The crowd of guests took turns slowly walking through the tunnel. Each person leaned closer to look at the design of the structure and read the writing on it, many people taking pictures of the passageway. These spectators were not in a cave or burrow— they were inside a book.
The human-sized tunnel, entitled “Cornered,” is the thesis project of Book Art & Creative Writing MFA student Kat Howard and is one of four projects currently being exhibited at Swarm Gallery in downtown Oakland. The exhibition, The Book is the Body, displayed the thesis projects of Kate Robinson, Rob Borges and Mirabelle Jones, all MFA students in the Book Art & Creative Writing program. Mills College is the only college in the nation to offer such a cross-disciplinary MFA program.
Although Book Art classes have been offered at Mills since the early 1980s, the MFA in Book Art & Creative Writing program was only recently introduced. The students who exhibited work at Swarm Gallery will be the first graduating class of the program.
“It’s a celebration of what we’ve learned, as well as a hint as to where we see ourselves heading creatively after graduate school,” Howard said of the exhibition.
“Cornered” was constructed of hand-embroidered paper quilts and, according to Howard, was inspired by the Brontё sisters, who wrote 19th century novels such as Jane Eyre and Wuthering Heights, among others.
“It’s interesting to see the culmination of paper and poetry that started off in a small space and evolved,” said Richard’s wife Jenny, who was also at the exhibition. “ It’s amazing to see the vision that they had come to fruition.”
Another human-sized “book” on display was made by Kate Robinson. Robinson’s project, “The Integrity of the Structure,” is comprised of Japanese-style screens covered in text of various sizes, styles, and colors. This creates the effect of walking through a book, similar to Howard’s project.
After graduating, Robinson plans to stay in the Bay Area and remain involved in the local poetry scene, as well as the Book Art program at Mills.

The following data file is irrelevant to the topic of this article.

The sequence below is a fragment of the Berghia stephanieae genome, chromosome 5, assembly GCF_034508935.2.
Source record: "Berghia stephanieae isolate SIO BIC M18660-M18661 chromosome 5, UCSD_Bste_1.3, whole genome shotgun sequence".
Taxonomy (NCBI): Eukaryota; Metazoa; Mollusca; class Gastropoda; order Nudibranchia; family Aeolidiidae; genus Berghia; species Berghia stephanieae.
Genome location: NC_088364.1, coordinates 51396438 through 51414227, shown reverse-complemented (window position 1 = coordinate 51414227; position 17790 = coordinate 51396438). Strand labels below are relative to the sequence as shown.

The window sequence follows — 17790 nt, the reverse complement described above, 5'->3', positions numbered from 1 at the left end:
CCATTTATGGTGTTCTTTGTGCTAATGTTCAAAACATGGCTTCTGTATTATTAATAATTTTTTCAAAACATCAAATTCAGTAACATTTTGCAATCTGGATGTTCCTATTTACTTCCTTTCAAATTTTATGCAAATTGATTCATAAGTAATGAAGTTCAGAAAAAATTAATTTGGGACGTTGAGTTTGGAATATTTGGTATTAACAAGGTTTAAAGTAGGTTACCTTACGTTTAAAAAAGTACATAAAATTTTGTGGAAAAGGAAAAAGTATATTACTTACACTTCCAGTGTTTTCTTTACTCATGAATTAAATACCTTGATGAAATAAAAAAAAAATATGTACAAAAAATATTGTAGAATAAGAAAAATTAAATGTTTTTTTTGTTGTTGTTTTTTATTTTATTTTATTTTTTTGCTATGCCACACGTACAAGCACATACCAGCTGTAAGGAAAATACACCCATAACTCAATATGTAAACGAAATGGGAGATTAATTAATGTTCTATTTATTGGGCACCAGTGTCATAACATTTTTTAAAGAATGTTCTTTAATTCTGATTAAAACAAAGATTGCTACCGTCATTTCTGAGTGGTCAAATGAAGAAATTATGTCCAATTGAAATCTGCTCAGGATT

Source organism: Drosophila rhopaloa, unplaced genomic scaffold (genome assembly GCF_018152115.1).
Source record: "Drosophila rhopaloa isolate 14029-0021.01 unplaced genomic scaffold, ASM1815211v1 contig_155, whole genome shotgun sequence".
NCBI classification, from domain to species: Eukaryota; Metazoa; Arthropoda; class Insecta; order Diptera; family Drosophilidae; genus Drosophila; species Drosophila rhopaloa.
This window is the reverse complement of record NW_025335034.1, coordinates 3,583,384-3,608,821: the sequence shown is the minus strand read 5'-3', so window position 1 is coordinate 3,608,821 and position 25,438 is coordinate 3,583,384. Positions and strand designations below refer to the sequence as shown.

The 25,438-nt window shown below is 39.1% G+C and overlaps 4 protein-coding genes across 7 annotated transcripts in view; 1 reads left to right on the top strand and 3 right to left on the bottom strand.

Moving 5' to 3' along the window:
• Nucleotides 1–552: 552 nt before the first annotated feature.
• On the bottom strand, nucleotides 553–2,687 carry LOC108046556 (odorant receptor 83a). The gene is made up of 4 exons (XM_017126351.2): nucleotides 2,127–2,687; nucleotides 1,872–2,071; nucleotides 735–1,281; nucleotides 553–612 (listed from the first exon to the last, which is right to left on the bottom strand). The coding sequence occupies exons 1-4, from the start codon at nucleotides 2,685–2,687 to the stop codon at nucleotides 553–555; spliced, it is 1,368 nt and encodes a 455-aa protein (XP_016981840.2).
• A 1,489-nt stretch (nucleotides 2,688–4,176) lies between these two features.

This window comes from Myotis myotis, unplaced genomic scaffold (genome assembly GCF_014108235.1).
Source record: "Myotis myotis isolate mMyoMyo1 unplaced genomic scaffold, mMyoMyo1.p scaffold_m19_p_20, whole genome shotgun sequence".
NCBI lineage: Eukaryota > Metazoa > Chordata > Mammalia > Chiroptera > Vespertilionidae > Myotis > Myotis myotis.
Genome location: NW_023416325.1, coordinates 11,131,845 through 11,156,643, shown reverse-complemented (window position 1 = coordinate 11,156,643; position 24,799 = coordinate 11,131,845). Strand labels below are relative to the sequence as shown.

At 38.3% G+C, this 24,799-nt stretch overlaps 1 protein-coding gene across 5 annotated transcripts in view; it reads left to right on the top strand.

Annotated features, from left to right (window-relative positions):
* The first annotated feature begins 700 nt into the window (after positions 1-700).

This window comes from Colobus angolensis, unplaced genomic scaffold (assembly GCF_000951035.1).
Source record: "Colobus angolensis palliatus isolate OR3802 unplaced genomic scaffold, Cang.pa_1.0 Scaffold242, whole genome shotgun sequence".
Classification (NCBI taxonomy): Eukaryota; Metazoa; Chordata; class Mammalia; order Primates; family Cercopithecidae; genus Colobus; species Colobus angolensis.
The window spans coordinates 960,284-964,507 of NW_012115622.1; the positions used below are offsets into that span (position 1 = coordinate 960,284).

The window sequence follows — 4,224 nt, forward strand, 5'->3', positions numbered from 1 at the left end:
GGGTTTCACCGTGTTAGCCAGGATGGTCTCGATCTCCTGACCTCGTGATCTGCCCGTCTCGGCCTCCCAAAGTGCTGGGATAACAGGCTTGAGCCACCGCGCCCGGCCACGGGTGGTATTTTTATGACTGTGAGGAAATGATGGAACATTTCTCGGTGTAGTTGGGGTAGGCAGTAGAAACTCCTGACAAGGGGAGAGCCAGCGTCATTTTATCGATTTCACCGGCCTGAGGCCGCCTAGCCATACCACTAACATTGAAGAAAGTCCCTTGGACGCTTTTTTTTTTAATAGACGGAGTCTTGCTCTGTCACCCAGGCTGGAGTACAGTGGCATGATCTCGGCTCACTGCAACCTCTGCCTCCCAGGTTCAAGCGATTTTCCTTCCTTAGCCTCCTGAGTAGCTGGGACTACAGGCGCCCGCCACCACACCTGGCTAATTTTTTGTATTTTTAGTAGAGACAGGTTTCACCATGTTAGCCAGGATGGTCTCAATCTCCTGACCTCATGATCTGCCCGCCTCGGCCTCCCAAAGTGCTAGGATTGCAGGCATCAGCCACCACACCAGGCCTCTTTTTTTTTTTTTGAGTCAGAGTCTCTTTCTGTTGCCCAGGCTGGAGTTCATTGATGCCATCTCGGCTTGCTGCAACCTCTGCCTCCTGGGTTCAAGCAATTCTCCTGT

“I’d like to help the program grow,” Robinson said. “I want to teach in an active and engaged way.”
Another student, Mirabelle Jones, displayed her thesis project, “Book Reads You,” to attendees one at a time. “Book Reads You” is a motion-activated computer that senses a person’s movements and records them as language, then reads them back to the person. Jones created this project with the aim of exploring whether computers are capable of creative literature and computer-human interaction.
Jones has become heavily involved in the Book Art community, having guest lectured at the College Book Art Association and Academy of Art University. Jones is the Founder & Editor-in-Chief of The Book Art Blog. In addition to having her work displayed throughout the United States, Jones has exhibited work in Germany.
Rob Borges’ project stood out as the only literal book on display, which was accompanied by several poems and an audio component. Borges’ work has previously been displayed several times in the Pocket Gallery at Mills.
“I think it’s really cool to see different interpretations of what a book is,” said Rachel Holden, a sophomore at Mills who was in attendance at the exhibition at Swarm Gallery.
The Book Art Department at Mills encourages students to redefine what a book is—whether it takes the form of an interactive program, a life-sized installation, a performance, or a tangible book.
“We are so proud of the truly cutting edge work the students in this program do, and how it highlights this tradition at Mills of innovation in the fine arts and literary arts,” said Cynthia Scheinberg, Chair of the English Department and Dean of Graduate Literary Studies.
The exhibition took place at Swarm Gallery last week and concluded on March 3. The exhibition served as a milestone for those students whose work was displayed, as well as for the growth of the new MFA in Book Art & Creative Writing program.